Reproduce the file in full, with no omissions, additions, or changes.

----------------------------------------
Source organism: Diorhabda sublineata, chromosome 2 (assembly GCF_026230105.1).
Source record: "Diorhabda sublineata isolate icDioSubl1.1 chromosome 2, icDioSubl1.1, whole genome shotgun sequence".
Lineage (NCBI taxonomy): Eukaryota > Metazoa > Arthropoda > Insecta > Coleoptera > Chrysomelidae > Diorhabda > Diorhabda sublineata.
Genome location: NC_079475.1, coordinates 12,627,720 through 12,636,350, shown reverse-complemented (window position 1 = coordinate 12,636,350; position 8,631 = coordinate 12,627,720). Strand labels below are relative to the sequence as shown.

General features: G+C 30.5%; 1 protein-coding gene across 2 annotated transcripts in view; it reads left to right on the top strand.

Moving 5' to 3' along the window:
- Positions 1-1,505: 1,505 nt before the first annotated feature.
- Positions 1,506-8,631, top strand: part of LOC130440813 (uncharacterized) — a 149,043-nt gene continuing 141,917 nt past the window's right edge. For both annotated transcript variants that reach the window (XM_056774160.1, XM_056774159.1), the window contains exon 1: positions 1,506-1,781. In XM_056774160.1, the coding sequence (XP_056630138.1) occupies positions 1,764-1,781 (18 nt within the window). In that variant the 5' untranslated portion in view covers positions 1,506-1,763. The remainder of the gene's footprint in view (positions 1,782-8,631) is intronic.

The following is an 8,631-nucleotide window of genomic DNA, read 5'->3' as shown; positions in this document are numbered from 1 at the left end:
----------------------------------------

Source organism: Diorhabda sublineata, chromosome 2 (assembly GCF_026230105.1).
Source record: "Diorhabda sublineata isolate icDioSubl1.1 chromosome 2, icDioSubl1.1, whole genome shotgun sequence".
Lineage (NCBI taxonomy): Eukaryota > Metazoa > Arthropoda > Insecta > Coleoptera > Chrysomelidae > Diorhabda > Diorhabda sublineata.
Genome location: NC_079475.1, coordinates 12,627,720 through 12,636,350, shown reverse-complemented (window position 1 = coordinate 12,636,350; position 8,631 = coordinate 12,627,720). Strand labels below are relative to the sequence as shown.

General features: G+C 30.5%; 1 protein-coding gene across 2 annotated transcripts in view; it reads left to right on the top strand.

Moving 5' to 3' along the window:
- Positions 1-1,505: 1,505 nt before the first annotated feature.
- Positions 1,506-8,631, top strand: part of LOC130440813 (uncharacterized) — a 149,043-nt gene continuing 141,917 nt past the window's right edge. For both annotated transcript variants that reach the window (XM_056774160.1, XM_056774159.1), the window contains exon 1: positions 1,506-1,781. In XM_056774160.1, the coding sequence (XP_056630138.1) occupies positions 1,764-1,781 (18 nt within the window). In that variant the 5' untranslated portion in view covers positions 1,506-1,763. The remainder of the gene's footprint in view (positions 1,782-8,631) is intronic.

The following is an 8,631-nucleotide window of genomic DNA, read 5'->3' as shown; positions in this document are numbered from 1 at the left end: